Florida Circuit Court Judge Terry Lewis ruled the state’s GOP-controlled legislature must eliminate a black-majority voting district and a neighboring Hispanic-plurality district. According to Lewis, the black-and Hispanic-friendly districts cemented Republican advantages in other parts of the state.
Florida voters in 2010 approved a constitutional amendment prohibiting the legislature from drawing voting districts in a way to benefit incumbents or a particular party. The amendment also specified legislators cannot draw districts in a way that impairs equal opportunity for racial minorities to wield political clout or elect representatives of their choice.
After the 2010 census, the Florida legislature was required to redraw the state’s congressional districts. When the Republican-controlled legislature submitted the new congressional district map, the League of Women Voters of Florida, a liberal activist group closely aligned with Florida Democrats, filed a lawsuit claiming the revised congressional map improperly favored Republicans.
Lewis, a Democrat-appointed judge in the Florida panhandle, ruled that nearly all of the 27 congressional districts drawn by the legislature comply with specified standards for compactness and existing political and geographical boundaries. Nevertheless, Lewis singled out two districts in central Florida that he claimed violated the standards.
Lewis ruled that District 5 — which gives communities of black voters stretching from Orlando to Jacksonville a black-majority district — must be dissolved
Similarly, Judge Lewis ruled that District 10, which includes a small appendage at its boundary with District 9 that enables District 9 to contain a Hispanic plurality, must similarly be redrawn to eliminate the Hispanic-friendly appendage.
Lewis claimed predominantly white voters in northern Florida will readily elect black and Hispanic political candidates, such that there is no justification for special districting considerations to give black and Hispanic voters equal opportunity to wield clout in the central and northern Florida politics.
The judge also ruled that efforts to enhance black and Hispanic political representation must have been motivated by a Republican desire to rig area districts in their favor. Lewis admitted there was no direct evidence of this, but he argued that the legislature adopted some districting suggestions made by Republican-aligned political consultants during public meetings and hearings on districting proposals.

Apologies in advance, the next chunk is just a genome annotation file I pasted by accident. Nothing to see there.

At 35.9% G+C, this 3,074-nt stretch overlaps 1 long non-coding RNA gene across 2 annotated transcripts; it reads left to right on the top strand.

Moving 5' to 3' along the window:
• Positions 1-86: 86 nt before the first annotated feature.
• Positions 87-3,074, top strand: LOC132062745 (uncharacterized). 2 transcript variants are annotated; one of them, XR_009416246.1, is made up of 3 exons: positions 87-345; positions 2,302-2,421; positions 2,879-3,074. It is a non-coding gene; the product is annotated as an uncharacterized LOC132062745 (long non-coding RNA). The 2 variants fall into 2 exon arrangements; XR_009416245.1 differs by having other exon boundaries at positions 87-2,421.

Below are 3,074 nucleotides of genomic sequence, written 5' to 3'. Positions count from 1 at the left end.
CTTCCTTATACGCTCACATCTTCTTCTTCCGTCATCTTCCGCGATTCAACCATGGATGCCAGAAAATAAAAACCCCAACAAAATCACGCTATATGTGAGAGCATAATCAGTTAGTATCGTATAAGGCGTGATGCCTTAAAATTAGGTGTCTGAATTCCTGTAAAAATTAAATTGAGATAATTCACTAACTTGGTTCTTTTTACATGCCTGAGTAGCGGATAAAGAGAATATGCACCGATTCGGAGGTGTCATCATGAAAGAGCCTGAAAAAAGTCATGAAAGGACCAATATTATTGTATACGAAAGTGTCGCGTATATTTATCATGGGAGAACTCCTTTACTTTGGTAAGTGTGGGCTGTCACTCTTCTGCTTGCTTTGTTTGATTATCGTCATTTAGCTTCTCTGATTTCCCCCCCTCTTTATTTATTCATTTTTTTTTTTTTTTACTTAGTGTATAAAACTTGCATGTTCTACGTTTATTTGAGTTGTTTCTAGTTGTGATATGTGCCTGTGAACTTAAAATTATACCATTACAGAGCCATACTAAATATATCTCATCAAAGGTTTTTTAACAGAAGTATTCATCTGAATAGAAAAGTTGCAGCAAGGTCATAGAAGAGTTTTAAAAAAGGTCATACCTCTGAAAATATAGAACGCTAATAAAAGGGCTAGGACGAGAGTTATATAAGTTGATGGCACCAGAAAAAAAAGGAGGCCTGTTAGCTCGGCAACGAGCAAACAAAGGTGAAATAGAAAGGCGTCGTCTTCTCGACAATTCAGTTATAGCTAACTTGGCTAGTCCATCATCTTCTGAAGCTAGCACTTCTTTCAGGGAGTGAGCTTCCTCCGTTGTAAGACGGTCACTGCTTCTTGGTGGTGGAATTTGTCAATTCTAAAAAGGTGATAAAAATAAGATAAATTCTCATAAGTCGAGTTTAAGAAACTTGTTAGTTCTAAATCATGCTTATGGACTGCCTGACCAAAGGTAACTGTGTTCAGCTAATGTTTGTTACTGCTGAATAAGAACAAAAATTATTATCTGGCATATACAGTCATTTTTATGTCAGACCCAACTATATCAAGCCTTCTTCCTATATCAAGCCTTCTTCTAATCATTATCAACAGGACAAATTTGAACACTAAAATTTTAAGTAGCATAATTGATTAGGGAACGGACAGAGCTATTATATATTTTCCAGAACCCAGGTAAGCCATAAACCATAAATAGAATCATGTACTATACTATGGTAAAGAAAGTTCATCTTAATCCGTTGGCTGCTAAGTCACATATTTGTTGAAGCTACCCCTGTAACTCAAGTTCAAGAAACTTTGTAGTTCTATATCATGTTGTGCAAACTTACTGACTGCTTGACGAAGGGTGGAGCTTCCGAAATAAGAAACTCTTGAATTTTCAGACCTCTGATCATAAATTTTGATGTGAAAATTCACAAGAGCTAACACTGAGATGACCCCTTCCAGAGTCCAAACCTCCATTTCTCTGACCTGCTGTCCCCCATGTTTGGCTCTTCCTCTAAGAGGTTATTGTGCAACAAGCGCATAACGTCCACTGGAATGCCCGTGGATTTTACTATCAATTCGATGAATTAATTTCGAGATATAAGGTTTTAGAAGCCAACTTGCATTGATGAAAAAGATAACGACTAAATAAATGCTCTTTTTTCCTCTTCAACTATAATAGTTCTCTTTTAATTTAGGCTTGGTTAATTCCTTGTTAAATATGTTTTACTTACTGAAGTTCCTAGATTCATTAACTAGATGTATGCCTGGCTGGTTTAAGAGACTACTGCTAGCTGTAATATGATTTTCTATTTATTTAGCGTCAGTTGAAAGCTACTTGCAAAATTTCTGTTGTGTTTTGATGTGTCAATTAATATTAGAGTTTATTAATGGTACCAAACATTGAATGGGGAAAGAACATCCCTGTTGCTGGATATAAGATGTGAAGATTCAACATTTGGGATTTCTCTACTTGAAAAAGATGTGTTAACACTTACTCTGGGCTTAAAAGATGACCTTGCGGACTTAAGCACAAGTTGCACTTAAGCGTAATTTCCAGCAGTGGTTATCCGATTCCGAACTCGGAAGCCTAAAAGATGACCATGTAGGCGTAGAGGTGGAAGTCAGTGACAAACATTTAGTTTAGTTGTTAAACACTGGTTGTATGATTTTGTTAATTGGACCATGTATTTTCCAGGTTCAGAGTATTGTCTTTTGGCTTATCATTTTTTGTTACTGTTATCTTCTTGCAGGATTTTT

Approving some aspects of districting proposals made by Republican-aligned political consultants during public hearings proved “beyond a reasonable doubt” that partisan advantage motivated Republican legislators to draw Districts 5 and 9 in a manner that benefited black and Hispanic voters and candidates.
District 5 stands out from District 9 and the other Florida districts as being creatively drawn and lacking compactness. However, the 2010 redistricting process left District 5 largely intact in comparison to its pre-2010 boundaries. District 5 was initially created at the urging of largely Democratic black political advocates to give them an opportunity for representation in central and northern Florida politics.
Lewis’ ruling that Republicans “created” District 5 out of rank partisan motive defies the political history of the district and violates the constitutional amendment’s requirement that districts must “utilize existing political and geographic boundaries” and not impair “the equal opportunity of racial and language minorities to participate in the political process or to diminish their ability to elect representatives of their choice.”
U.S. Rep. Corrine Brown, a black woman representing District 5 in the U.S. Congress, called the panhandle judge’s ruling a threat “to every African-American elected official in every capacity.”
“Overturning the current District 5 map ignores the essential redistricting principle of maintaining communities of interest or minority access districts,” said Brown in a press statement. “Certainly, minority communities do not live in compact, cookie-cutter like neighborhoods, and excessive adherence to district ‘compactness,’ while ignoring the maintenance of minority access districts, fragments minority communities across the state.”